Beware of for sale signs at ‘The Times’
The American journalist Michael Wolff has suggested on his Newser website that the Murdoch-owned Times and Sunday Times may be for sale. Since Mr Wolff has recently written an acclaimed biography of Rupert Murdoch, anything he writes about the media tycoon is taken seriously. I gather his source is a prominent banker. But does the banker know what he is talking about?
The story makes sense in as much as The Times and The Sunday Times are losing over £50m a year. The Times has been mislaying the stuff in shedloads for as long as anyone can remember, though its Sunday sister was until quite recently highly profitable. One can see why Murdoch’s News Corp might want to get rid of the two titles. Moreover, Rupert’s son James, who runs the British end of News Corp, is probably less enamoured of newspapers in general and loss-making ones in particular than his father, through whose veins black ink still runs.
All the same, this rumour should be treated with caution. A few years ago a senior banker told me he was trying to find a buyer for the Financial Times. I expressed surprise that the newspaper was for sale. It’s not, he told me. He was acting “on spec”. The FT was then low in the water, and he assumed that if he found a plausible suitor he could go along to Pearson, the paper’s owner, who would be only too grateful. An imaginative banker can market a newspaper without its owner’s say-so.
Might this be a similar case? Bankers with an eye on a hefty commission may have concluded that The Times and The Sunday Times should be on the block even if they aren’t. This does not mean that the Murdochs have yet decided to sell the papers, or even that they want to.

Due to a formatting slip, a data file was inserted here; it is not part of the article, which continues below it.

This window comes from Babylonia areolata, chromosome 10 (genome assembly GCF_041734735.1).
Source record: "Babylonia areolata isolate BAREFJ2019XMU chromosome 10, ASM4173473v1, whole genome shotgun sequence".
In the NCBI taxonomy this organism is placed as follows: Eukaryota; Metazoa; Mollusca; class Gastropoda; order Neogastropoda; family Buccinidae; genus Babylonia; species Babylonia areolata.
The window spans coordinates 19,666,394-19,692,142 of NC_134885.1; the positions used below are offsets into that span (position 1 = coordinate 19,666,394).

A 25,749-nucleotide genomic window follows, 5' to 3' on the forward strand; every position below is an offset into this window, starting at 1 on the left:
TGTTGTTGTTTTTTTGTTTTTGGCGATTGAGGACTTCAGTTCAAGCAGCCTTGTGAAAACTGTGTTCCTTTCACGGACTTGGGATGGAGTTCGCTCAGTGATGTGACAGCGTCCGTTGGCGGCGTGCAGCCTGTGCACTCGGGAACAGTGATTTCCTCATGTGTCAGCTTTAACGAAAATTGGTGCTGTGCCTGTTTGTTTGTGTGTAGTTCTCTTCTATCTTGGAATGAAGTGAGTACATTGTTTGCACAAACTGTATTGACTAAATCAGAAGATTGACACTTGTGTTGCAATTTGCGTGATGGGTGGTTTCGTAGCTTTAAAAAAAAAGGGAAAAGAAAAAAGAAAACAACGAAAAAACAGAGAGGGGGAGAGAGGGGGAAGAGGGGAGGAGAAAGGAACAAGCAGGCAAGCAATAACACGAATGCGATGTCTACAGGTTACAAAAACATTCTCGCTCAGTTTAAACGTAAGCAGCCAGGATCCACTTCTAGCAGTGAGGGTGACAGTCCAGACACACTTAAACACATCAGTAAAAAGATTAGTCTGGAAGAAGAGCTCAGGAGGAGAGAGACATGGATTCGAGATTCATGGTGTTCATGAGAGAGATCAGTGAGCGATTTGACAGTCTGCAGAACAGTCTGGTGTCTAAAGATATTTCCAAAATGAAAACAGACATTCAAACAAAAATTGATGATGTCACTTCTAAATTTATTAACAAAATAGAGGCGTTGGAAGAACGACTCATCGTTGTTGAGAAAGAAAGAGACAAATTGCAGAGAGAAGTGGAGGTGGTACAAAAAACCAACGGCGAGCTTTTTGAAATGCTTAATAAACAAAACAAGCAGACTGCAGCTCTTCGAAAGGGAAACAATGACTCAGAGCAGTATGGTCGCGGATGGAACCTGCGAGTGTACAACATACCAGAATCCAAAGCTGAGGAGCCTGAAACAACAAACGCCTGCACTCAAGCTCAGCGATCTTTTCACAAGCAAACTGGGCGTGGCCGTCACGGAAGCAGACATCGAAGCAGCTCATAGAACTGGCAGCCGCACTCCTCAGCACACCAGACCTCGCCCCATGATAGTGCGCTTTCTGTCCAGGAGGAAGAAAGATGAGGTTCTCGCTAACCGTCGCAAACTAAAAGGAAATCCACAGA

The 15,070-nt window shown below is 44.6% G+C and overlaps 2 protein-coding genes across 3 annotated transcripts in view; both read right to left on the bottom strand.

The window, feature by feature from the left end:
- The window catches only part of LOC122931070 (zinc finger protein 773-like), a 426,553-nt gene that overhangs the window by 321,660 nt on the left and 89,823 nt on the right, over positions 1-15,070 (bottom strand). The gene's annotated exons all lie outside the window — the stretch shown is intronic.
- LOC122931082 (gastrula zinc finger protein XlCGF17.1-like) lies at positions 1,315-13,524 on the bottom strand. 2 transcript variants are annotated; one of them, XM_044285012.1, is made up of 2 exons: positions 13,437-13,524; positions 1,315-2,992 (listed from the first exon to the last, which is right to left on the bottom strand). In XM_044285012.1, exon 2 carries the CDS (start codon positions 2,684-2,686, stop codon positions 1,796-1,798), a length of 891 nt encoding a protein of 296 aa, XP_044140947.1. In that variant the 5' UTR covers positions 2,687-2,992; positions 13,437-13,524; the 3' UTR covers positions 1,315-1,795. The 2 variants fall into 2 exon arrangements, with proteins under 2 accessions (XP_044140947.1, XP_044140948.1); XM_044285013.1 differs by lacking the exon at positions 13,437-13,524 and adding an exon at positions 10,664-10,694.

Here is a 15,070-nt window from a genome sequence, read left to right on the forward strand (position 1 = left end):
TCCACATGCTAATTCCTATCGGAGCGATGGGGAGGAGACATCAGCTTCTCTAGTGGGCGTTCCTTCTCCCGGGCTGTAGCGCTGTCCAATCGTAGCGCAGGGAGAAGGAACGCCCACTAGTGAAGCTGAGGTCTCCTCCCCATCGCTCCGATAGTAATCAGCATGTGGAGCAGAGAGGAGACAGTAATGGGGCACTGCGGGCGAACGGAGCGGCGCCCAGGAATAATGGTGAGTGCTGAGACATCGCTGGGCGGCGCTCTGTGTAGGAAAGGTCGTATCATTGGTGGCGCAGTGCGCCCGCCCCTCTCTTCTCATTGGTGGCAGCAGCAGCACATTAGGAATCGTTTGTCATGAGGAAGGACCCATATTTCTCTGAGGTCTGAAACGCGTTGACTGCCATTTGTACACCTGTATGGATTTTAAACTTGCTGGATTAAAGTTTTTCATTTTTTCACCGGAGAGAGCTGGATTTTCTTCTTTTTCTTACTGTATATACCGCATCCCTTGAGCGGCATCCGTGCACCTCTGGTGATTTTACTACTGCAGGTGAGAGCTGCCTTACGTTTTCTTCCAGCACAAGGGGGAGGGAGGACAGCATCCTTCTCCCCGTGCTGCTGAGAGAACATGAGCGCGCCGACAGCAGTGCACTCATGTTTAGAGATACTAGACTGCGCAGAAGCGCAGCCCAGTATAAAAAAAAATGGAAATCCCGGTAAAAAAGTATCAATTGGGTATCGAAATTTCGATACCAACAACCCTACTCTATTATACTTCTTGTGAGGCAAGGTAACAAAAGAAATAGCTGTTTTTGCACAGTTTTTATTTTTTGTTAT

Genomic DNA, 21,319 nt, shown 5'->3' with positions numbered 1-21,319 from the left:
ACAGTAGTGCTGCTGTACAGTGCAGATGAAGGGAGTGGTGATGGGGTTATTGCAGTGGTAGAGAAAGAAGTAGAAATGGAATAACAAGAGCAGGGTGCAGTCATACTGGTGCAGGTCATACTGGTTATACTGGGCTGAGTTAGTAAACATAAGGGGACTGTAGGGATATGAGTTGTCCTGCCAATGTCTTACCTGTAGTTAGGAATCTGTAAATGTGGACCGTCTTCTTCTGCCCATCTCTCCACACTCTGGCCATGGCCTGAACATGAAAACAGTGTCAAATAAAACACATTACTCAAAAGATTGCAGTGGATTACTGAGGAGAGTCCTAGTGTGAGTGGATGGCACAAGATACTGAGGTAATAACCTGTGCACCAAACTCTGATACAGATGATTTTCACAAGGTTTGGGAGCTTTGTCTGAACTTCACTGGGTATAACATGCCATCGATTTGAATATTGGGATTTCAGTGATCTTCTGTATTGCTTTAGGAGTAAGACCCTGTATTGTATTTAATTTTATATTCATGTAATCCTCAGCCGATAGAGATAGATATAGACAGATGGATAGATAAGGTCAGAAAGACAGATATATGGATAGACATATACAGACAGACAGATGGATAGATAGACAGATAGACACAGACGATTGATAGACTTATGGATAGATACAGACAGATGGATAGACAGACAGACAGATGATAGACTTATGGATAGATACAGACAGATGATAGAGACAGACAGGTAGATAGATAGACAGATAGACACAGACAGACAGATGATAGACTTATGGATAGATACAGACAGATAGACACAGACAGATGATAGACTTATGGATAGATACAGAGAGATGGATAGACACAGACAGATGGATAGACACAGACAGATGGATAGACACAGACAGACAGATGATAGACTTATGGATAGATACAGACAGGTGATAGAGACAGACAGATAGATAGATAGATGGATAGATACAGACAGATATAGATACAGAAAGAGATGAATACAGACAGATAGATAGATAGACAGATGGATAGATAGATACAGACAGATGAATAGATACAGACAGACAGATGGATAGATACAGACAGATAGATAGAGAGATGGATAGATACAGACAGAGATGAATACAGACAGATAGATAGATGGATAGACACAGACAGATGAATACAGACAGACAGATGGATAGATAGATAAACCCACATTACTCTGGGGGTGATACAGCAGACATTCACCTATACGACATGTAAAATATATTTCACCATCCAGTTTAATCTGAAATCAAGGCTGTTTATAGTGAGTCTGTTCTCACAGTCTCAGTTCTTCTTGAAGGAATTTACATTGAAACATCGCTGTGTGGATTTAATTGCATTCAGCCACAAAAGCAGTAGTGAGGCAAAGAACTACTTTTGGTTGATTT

Sir Max finally sees the light on Blair’s ‘terrible’ leadership
The Bible says “there is more joy in heaven over one sinner who repenteth than over ninety nine just persons who need no repentance.” What joy must have been registered over the transformation of Max Hastings from Blair loyalist to vituperative critic.
As editor of the London Evening Standard in 1997, Sir Max urged readers to support Blair. In those days the two men saw each other regularly. When he stood down in 2002 Tony Blair gave his old cheerleader a knighthood.
A cautious supporter of Britain’s invasion of Iraq, Sir Max did not see his friend as a warmonger. However, the love affair was cooling. As a regular contributor to the Daily Mail he became increasingly strident in his criticisms of Blair, though as a Guardian columnist he was more understanding. As recently as 2007 he wrote: “Tony Blair was unquestionably worthy of his office. It is the waste of his talents and opportunities that will command the dismay of posterity. He is a remarkable man, who has fallen from grace.”
A swingeing piece in last Friday’s Mail marked the culmination of Sir Max’s reappraisal, |with the judgement that Mr Blair was a terrible Prime Minister who had taken Britain into a “reckless” war. It is never too late to repent.